Court rules on software dispute upholding clause excluding loss of profit

5 minute read
02 November 2023

Judgment in Pinewood Technologies Asia Pacific Limited v Pinewood Technologies Plc [2023] EWHC 2506 (TCC) saw the court robust in upholding an exclusion clause, dismissing an Unfair Contract Terms Act ("UCTA") argument and using summary judgment for a high value dispute. In this update, we take a deeper look into the outcome of the case and the key takeaways for contract drafters, as well as future high value cases.


Pinewood UK had appointed Pinewood AP to be its exclusive reseller of dealer management software for various Asia-Pacific territories. The reseller, Pinewood AP, claimed that Pinewood UK was in breach of its obligations to develop the software for use in the territories, claiming damages for loss of profit and wasted expenditure in the sum of US $312.7 million.

Pinewood UK argued that the exclusion clause in the Reseller Agreements meant the claim would fail, and sought summary judgment. The exclusion clause included this wording:

"… Pinewood [UK]. In relation to [breach, negligence, misrepresentation] or otherwise howsoever arising in connection with this Agreement any such liability for … (2) loss of profit…. (3) any costs or expenses … incurred in reliance upon this Agreement"

Pinewood AP countered that the exclusion clause:

  1. did not exclude claims arising from a repudiatory breach of contract such as that claimed to have been committed by Pinewood UK; and
  2. only intended to cover indirect or consequential losses and therefore did not cover the damages claimed by Pinewood AP.

Pinewood AP also argued that under UCTA the exclusion clause was unenforceable as an unreasonable term in Pinewood UK's written standard terms of business.

What was the outcome?

The court decided that the exclusion clause was:

  • effective at excluding Pinewood AP's claim; and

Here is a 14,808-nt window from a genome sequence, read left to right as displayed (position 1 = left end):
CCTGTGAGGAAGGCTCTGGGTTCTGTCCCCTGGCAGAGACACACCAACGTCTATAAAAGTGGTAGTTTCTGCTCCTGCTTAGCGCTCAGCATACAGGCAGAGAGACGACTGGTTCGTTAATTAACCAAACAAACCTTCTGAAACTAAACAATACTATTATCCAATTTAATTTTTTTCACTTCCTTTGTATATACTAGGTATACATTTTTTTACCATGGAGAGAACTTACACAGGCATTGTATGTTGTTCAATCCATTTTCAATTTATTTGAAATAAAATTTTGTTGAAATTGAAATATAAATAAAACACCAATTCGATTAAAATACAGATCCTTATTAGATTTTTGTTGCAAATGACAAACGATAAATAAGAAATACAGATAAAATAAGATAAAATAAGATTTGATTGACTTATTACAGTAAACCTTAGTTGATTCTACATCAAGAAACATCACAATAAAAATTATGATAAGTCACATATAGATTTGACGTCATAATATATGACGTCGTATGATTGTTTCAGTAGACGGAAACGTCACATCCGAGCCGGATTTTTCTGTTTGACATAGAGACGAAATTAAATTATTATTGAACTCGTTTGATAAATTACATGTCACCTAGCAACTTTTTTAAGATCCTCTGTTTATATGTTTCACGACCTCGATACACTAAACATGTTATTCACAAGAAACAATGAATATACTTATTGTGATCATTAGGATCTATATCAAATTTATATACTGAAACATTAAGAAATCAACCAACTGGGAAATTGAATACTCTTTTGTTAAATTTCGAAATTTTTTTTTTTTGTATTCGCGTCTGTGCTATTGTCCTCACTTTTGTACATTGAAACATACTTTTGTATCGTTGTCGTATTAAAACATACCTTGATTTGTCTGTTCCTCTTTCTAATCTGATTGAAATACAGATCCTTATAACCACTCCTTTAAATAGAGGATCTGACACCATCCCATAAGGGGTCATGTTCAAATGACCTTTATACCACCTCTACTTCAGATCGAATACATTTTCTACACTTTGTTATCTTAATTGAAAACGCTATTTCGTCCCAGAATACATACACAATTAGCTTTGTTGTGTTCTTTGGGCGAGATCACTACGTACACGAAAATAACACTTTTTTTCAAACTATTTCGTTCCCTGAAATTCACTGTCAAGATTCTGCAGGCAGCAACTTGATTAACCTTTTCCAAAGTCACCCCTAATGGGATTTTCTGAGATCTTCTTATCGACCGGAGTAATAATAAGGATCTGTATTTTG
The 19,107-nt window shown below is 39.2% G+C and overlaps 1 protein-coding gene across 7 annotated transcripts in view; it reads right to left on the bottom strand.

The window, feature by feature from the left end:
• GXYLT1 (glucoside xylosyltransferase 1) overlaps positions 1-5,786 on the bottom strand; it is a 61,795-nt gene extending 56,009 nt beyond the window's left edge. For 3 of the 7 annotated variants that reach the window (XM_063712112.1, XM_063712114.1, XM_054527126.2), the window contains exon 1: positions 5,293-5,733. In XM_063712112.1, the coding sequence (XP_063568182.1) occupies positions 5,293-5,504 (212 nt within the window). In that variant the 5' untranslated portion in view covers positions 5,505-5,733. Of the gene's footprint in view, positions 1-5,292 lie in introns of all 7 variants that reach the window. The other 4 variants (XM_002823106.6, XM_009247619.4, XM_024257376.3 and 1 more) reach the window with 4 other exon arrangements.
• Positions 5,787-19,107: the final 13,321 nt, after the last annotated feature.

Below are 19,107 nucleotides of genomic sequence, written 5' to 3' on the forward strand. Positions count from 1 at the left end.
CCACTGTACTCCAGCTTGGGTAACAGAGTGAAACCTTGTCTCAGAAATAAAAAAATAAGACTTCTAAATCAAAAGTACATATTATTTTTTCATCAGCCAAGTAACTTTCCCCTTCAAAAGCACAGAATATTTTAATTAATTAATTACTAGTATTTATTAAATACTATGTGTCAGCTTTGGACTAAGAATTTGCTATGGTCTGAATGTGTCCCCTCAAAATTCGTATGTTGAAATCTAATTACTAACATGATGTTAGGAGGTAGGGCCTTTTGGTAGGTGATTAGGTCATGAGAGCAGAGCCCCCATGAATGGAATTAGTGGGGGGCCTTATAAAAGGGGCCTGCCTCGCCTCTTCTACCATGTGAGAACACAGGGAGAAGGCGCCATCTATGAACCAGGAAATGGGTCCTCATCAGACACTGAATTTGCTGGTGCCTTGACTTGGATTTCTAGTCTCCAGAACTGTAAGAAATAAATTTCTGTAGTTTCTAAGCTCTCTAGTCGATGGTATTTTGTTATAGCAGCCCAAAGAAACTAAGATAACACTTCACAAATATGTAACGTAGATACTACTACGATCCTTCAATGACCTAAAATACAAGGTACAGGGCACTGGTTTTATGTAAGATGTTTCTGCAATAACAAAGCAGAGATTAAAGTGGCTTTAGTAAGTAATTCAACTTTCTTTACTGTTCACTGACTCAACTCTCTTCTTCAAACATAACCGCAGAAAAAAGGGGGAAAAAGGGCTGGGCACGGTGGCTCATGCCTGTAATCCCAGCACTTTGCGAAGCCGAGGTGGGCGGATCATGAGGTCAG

• enforceable under UCTA as the agreement was not on Pinewood's written standard terms

The court dismissed Pinewood AP's claim that the exclusion clause could not apply where there was a repudiatory breach or that it was left with no effective remedy.

The court rejected Pinewood AP's UCTA argument as it was clear from the documents that:

  • negotiations had taken place between the parties
  • which led to amendments being made to the draft agreement which were "clearly substantive" and which directly affected the obligations of the parties.

Although the exclusion clause was untouched, other parts of the agreements had been amended. It was therefore impossible to say that the terms ultimately agreed were Pinewood UK's standard business terms for the purposes of section 3(1) of UCTA.

Key takeaways

  1. Good news for drafters of contracts
    1. Courts will in B2B contracts uphold exclusion and limitation clauses where they are clear.
    2. Contract drafters often worry that the UCTA requirement for exclusion clauses to be reasonable in standard terms of business might impact a negotiated contract. This decision suggests that the courts will be slow to use UCTA as a way to intervene on exclusion/limitation clauses. In this case the court took a narrow view of the meaning of "standard terms of business" in UCTA. Contract drafters may be able to relax on this point.
  2. Procedurally, a high value case does not automatically mean summary judgment is a no go. Summary judgment (where a case is disposed of without a trial) can be highly effective for very high value cases where contractual construction arguments involve short points and where the court has before it all evidence required for the proper determination of those arguments.

If you have any questions about this article, please contact David Lowe, Helen DavenportSean Adams or Jocelyn Paulley.

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